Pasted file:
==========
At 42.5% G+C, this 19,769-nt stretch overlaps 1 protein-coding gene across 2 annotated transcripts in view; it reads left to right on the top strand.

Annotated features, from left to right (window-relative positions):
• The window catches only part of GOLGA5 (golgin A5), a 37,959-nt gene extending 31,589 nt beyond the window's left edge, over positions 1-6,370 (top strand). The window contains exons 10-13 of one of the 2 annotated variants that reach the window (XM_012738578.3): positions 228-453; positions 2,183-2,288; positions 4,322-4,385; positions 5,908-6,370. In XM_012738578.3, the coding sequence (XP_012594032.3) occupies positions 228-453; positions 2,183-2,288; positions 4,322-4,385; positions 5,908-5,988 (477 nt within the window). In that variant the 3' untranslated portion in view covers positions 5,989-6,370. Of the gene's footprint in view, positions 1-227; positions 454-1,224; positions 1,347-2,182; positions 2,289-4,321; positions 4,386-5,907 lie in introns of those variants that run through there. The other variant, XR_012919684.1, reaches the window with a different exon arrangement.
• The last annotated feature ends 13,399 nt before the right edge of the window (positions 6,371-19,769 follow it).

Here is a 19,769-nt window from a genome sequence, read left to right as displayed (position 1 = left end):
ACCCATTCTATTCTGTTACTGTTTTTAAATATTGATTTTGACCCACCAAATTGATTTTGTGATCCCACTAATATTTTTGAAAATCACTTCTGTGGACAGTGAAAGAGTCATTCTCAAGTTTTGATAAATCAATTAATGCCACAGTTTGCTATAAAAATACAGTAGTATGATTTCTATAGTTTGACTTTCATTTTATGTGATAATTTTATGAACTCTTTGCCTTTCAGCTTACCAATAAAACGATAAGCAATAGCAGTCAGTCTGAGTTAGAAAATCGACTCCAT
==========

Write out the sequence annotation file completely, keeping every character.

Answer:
At 42.5% G+C, this 19,769-nt stretch overlaps 1 protein-coding gene across 2 annotated transcripts in view; it reads left to right on the top strand.

Annotated features, from left to right (window-relative positions):
• The window catches only part of GOLGA5 (golgin A5), a 37,959-nt gene extending 31,589 nt beyond the window's left edge, over positions 1-6,370 (top strand). The window contains exons 10-13 of one of the 2 annotated variants that reach the window (XM_012738578.3): positions 228-453; positions 2,183-2,288; positions 4,322-4,385; positions 5,908-6,370. In XM_012738578.3, the coding sequence (XP_012594032.3) occupies positions 228-453; positions 2,183-2,288; positions 4,322-4,385; positions 5,908-5,988 (477 nt within the window). In that variant the 3' untranslated portion in view covers positions 5,989-6,370. Of the gene's footprint in view, positions 1-227; positions 454-1,224; positions 1,347-2,182; positions 2,289-4,321; positions 4,386-5,907 lie in introns of those variants that run through there. The other variant, XR_012919684.1, reaches the window with a different exon arrangement.
• The last annotated feature ends 13,399 nt before the right edge of the window (positions 6,371-19,769 follow it).

Here is a 19,769-nt window from a genome sequence, read left to right as displayed (position 1 = left end):
ACCCATTCTATTCTGTTACTGTTTTTAAATATTGATTTTGACCCACCAAATTGATTTTGTGATCCCACTAATATTTTTGAAAATCACTTCTGTGGACAGTGAAAGAGTCATTCTCAAGTTTTGATAAATCAATTAATGCCACAGTTTGCTATAAAAATACAGTAGTATGATTTCTATAGTTTGACTTTCATTTTATGTGATAATTTTATGAACTCTTTGCCTTTCAGCTTACCAATAAAACGATAAGCAATAGCAGTCAGTCTGAGTTAGAAAATCGACTCCAT